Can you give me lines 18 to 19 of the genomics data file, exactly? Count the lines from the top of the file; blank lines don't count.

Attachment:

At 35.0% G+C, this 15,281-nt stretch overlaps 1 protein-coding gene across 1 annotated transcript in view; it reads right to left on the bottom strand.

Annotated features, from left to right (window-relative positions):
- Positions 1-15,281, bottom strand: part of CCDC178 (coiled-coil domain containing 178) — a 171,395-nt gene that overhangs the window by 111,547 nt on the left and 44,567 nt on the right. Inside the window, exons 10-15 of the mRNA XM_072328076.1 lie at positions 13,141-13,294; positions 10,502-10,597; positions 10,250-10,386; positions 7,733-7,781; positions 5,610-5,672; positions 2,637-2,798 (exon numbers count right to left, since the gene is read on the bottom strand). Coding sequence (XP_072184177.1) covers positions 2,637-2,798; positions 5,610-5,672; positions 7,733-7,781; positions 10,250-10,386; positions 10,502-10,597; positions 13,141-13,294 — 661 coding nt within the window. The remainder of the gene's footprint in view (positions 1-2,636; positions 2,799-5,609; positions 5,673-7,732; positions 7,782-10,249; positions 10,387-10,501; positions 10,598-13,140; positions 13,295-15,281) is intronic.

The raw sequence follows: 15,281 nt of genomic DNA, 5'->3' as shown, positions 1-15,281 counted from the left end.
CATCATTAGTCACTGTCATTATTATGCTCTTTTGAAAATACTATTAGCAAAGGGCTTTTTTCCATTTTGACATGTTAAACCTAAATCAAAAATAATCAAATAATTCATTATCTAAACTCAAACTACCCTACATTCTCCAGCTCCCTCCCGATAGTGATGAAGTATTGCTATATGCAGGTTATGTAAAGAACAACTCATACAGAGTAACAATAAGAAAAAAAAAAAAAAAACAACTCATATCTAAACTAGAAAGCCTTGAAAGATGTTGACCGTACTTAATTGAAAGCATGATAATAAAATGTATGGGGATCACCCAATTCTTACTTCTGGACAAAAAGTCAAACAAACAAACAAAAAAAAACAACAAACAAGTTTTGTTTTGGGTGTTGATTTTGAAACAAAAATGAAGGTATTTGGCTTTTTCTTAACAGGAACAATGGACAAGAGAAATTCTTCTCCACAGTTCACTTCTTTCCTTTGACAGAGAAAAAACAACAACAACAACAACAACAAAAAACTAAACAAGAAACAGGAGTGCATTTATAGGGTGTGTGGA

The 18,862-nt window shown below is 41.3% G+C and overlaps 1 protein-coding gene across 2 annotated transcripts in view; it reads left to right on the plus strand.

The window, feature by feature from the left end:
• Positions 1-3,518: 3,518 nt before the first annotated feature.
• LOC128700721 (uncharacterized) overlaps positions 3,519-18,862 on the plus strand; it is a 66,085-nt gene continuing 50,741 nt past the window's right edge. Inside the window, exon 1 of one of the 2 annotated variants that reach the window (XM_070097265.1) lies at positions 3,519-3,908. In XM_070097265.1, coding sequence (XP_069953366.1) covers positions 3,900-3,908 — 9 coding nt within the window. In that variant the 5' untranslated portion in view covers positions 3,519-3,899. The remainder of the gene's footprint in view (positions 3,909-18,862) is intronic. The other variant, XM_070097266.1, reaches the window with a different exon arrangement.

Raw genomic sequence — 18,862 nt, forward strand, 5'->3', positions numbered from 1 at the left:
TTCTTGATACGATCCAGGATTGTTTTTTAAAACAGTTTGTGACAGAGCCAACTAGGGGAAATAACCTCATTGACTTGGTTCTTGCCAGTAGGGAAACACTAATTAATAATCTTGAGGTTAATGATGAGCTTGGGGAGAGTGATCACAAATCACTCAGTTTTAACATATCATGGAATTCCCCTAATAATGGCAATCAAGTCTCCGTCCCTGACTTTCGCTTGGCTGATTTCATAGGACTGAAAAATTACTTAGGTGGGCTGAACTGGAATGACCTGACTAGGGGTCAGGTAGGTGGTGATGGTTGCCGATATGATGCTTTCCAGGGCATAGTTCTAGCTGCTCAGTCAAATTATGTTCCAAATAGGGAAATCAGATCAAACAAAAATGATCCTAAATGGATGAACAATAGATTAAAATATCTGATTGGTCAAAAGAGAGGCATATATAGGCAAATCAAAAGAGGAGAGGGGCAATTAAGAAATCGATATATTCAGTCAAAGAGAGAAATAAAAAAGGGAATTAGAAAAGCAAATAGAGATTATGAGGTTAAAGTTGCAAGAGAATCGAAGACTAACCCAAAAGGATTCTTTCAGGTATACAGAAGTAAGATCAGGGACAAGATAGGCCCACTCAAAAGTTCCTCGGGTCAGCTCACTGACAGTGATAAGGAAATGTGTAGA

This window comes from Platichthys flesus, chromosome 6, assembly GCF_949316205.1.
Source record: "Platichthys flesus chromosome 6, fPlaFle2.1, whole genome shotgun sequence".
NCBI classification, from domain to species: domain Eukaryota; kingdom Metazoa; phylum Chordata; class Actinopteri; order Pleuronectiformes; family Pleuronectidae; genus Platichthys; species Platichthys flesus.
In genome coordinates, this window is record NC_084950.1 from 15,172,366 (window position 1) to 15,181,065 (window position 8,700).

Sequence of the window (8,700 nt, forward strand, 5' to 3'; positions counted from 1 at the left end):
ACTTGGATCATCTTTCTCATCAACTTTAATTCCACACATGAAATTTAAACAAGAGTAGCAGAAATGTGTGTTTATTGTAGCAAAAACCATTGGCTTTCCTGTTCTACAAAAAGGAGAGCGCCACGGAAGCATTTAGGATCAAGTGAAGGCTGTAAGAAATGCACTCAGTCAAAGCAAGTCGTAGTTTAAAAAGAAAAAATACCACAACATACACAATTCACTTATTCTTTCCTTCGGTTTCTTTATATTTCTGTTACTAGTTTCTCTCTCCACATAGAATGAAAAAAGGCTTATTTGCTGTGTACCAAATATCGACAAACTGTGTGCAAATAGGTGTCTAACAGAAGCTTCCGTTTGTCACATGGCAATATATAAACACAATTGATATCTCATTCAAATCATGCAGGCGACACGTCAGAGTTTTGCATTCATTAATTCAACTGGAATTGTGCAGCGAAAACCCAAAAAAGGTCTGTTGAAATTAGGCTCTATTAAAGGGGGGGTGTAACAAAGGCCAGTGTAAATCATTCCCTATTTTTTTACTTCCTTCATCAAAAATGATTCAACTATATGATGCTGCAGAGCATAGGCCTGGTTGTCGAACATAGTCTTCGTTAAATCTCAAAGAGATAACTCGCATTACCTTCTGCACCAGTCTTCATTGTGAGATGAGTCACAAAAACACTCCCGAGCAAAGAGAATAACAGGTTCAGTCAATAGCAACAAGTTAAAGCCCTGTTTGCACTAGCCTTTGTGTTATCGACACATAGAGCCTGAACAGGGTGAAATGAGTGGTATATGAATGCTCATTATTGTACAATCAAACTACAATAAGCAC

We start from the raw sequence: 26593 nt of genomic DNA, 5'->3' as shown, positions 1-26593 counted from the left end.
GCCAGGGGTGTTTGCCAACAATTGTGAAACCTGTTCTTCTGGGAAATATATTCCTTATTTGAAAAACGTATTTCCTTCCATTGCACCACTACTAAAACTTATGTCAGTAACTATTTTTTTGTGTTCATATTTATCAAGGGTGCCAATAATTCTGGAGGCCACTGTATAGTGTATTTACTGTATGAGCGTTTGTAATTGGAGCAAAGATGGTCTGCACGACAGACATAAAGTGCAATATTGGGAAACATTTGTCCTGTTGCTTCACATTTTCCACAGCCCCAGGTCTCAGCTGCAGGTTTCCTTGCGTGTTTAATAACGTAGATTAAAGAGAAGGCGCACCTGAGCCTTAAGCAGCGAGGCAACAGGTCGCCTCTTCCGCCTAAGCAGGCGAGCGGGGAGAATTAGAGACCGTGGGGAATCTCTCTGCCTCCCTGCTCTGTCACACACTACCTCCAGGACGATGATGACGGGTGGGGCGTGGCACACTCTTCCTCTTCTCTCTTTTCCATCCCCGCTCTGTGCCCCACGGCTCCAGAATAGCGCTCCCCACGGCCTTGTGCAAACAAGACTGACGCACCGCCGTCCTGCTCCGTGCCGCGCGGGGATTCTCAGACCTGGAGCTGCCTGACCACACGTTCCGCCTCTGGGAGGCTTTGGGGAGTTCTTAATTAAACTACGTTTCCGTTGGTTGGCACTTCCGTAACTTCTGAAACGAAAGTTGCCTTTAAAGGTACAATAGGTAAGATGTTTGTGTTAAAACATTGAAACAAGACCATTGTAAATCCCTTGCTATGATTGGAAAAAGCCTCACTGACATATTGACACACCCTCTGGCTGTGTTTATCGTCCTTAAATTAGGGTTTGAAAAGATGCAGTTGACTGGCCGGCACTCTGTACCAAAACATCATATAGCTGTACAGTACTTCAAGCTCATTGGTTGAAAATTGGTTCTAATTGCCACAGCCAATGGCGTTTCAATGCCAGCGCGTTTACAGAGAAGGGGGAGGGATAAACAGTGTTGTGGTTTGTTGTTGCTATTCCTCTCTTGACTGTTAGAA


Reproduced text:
We start from the raw sequence: 26593 nt of genomic DNA, 5'->3' as shown, positions 1-26593 counted from the left end.
GCCAGGGGTGTTTGCCAACAATTGTGAAACCTGTTCTTCTGGGAAATATATTCCTTATTTGAAAAACGTATTTCCTTCCATTGCACCACTACTAAAACTTATGTCAGTAACTATTTTTTTGTGTTCATATTTATCAAGGGTGCCAATAATTCTGGAGGCCACTGTATAGTGTATTTACTGTATGAGCGTTTGTAATTGGAGCAAAGATGGTCTGCACGACAGACATAAAGTGCAATATTGGGAAACATTTGTCCTGTTGCTTCACATTTTCCACAGCCCCAGGTCTCAGCTGCAGGTTTCCTTGCGTGTTTAATAACGTAGATTAAAGAGAAGGCGCACCTGAGCCTTAAGCAGCGAGGCAACAGGTCGCCTCTTCCGCCTAAGCAGGCGAGCGGGGAGAATTAGAGACCGTGGGGAATCTCTCTGCCTCCCTGCTCTGTCACACACTACCTCCAGGACGATGATGACGGGTGGGGCGTGGCACACTCTTCCTCTTCTCTCTTTTCCATCCCCGCTCTGTGCCCCACGGCTCCAGAATAGCGCTCCCCACGGCCTTGTGCAAACAAGACTGACGCACCGCCGTCCTGCTCCGTGCCGCGCGGGGATTCTCAGACCTGGAGCTGCCTGACCACACGTTCCGCCTCTGGGAGGCTTTGGGGAGTTCTTAATTAAACTACGTTTCCGTTGGTTGGCACTTCCGTAACTTCTGAAACGAAAGTTGCCTTTAAAGGTACAATAGGTAAGATGTTTGTGTTAAAACATTGAAACAAGACCATTGTAAATCCCTTGCTATGATTGGAAAAAGCCTCACTGACATATTGACACACCCTCTGGCTGTGTTTATCGTCCTTAAATTAGGGTTTGAAAAGATGCAGTTGACTGGCCGGCACTCTGTACCAAAACATCATATAGCTGTACAGTACTTCAAGCTCATTGGTTGAAAATTGGTTCTAATTGCCACAGCCAATGGCGTTTCAATGCCAGCGCGTTTACAGAGAAGGGGGAGGGATAAACAGTGTTGTGGTTTGTTGTTGCTATTCCTCTCTTGACTGTTAGAA